US sees diplomatic, not military response to Korea

The United States denounced North Korea on Tuesday for what it called an outrageous attack on its close ally South Korea but sought a diplomatic rather than military response to one of the most serious military clashes between the Koreas in decades.

President Barack Obama met into the evening with his top national security advisers to discuss next steps, and emphasized his unshakable support for South Korea, the White House said. Obama was expected to telephone South Korean President Lee Myung-bak late Tuesday night.

Earlier, Defense Secretary Robert Gates phoned South Korea's defense minister to express sympathy for the deaths of two of the South's marines in the artillery shelling of a small South Korean island and to express appreciation "for the restraint shown to date" by the South's government, a Pentagon spokesman said.

Working to head off any escalation, the U.S. did not reposition any of its 29,000 troops in the South or make other military moves after North Korea fired salvos of shells into the island, setting off an artillery duel between the two sides.

Washington has relatively few options when dealing with Pyongyang. Military action is particularly unappealing, since the unpredictable North possesses crude nuclear weapons as well as a huge standing army. North Korea exists largely outside the system of international financial and diplomatic institutions that the U.S. has used as leverage in dealing with other hostile countries, including Iran.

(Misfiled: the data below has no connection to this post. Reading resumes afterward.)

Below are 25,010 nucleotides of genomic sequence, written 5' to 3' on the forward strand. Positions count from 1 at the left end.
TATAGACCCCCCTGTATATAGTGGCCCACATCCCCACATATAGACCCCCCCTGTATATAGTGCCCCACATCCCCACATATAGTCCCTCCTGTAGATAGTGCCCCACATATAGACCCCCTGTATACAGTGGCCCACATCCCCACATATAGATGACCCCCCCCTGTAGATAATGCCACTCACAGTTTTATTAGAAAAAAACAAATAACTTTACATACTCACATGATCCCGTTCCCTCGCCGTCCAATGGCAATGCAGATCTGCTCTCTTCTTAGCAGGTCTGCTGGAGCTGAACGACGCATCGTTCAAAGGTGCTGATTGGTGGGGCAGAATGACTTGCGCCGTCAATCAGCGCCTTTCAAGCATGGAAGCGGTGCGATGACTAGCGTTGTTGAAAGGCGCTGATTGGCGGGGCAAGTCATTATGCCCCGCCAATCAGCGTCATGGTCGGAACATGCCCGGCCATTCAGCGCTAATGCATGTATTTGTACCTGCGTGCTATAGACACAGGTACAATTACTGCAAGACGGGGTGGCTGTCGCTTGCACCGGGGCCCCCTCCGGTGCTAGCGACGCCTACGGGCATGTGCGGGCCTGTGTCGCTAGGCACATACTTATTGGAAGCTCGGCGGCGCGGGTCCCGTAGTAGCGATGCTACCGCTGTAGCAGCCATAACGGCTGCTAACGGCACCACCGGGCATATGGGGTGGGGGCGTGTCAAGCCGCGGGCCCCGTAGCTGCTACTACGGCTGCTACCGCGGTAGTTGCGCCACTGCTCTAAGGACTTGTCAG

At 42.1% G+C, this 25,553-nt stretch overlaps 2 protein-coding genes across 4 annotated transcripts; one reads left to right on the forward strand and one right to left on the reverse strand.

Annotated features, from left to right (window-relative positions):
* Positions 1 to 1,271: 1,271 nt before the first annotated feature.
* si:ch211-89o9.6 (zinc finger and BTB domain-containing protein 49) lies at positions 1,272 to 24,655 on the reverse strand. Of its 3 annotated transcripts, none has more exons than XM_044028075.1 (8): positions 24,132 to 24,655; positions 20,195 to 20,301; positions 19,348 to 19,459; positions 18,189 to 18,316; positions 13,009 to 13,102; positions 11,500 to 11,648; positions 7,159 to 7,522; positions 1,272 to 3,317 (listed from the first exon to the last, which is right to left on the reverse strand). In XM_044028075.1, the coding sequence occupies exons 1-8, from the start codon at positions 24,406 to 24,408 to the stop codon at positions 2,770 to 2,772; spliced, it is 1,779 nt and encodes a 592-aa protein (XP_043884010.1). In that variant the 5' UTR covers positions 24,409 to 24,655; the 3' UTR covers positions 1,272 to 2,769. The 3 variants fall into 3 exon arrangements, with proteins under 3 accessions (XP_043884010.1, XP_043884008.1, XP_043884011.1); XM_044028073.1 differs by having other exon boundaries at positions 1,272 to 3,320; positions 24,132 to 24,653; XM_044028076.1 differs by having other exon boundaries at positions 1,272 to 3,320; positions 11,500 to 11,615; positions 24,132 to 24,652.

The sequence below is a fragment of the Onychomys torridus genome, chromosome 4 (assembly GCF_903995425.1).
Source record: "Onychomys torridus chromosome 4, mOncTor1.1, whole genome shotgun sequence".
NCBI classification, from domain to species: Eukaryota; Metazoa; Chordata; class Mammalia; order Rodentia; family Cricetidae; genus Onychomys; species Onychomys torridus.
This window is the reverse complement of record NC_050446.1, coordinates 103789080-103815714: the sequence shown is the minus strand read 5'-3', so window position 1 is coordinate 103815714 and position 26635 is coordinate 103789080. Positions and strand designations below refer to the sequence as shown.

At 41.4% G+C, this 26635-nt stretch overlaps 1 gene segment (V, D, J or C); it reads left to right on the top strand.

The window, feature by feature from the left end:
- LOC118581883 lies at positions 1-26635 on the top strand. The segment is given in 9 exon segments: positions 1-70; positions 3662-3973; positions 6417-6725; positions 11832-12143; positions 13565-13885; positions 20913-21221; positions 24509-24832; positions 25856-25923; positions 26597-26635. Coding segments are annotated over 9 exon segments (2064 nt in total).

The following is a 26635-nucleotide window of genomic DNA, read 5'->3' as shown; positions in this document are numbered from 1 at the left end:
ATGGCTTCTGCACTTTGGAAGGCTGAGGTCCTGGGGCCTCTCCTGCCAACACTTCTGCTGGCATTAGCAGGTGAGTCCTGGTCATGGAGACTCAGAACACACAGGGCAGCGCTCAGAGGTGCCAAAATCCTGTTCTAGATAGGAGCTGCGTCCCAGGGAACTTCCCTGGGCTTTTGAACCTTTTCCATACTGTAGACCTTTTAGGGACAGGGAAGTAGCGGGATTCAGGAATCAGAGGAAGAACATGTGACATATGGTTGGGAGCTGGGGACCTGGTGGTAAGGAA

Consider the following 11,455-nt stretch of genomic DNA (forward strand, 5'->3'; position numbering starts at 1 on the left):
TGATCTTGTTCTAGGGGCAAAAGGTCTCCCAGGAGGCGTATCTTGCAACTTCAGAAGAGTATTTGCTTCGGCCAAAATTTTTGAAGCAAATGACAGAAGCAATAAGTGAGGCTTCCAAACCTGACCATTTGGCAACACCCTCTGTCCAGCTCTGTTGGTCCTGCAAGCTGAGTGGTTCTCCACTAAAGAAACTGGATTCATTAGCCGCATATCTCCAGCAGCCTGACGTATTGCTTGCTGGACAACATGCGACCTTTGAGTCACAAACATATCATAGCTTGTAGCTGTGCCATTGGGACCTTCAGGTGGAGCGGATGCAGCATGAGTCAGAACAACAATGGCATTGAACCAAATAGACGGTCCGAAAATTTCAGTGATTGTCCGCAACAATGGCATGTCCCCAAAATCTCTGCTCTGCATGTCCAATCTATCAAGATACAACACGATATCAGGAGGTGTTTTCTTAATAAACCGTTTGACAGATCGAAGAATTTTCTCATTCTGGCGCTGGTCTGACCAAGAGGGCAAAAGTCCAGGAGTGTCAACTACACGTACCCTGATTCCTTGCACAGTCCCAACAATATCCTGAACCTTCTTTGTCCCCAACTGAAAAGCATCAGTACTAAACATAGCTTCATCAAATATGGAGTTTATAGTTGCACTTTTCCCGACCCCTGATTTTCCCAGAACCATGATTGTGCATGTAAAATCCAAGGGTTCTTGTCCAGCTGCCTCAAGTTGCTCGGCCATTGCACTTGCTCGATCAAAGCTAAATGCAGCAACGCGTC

North Korea has also resisted pressure from its major ally, China, which appears to be nervous about the signs of instability in its neighbor.

"North Korea has a pattern of doing things that are provocative," White House spokesman Bill Burton said. "This is a particularly outrageous act, and we're going to be doing everything that we need to do in order to make sure that we're defending our ally in South Korea and that there's security and stability in the region."

In his phone call to South Korea's defense minister, Gates said the U.S. viewed recent attacks as a violation of the armistice agreement that ended the Korea War more than a century ago, and he reiterated the U.S. commitment to South Korea's defense, said Pentagon press secretary Geoff Morrell.

Obama was awakened at 4 a.m. Tuesday with the news. He went ahead with an Indiana trip focused on the economy before returning to the White House after dark.

State Department spokesman Mark Toner said the U.S. would take a "deliberate approach" in response to what he called provocative North Korean behavior. At the same time, other administration officials, speaking on condition of anonymity to describe the emerging strategy, said the White House was determined to end a diplomatic cycle that officials said rewards North Korean brinksmanship.

In the past, the U.S. and other nations have sweetened offers to North Korea as it has developed new missiles and prototype nuclear weapons. North Korea is now demanding new one-on-one talks with the United States, which rejects that model in favor of group diplomacy that includes North Korea's protector, China.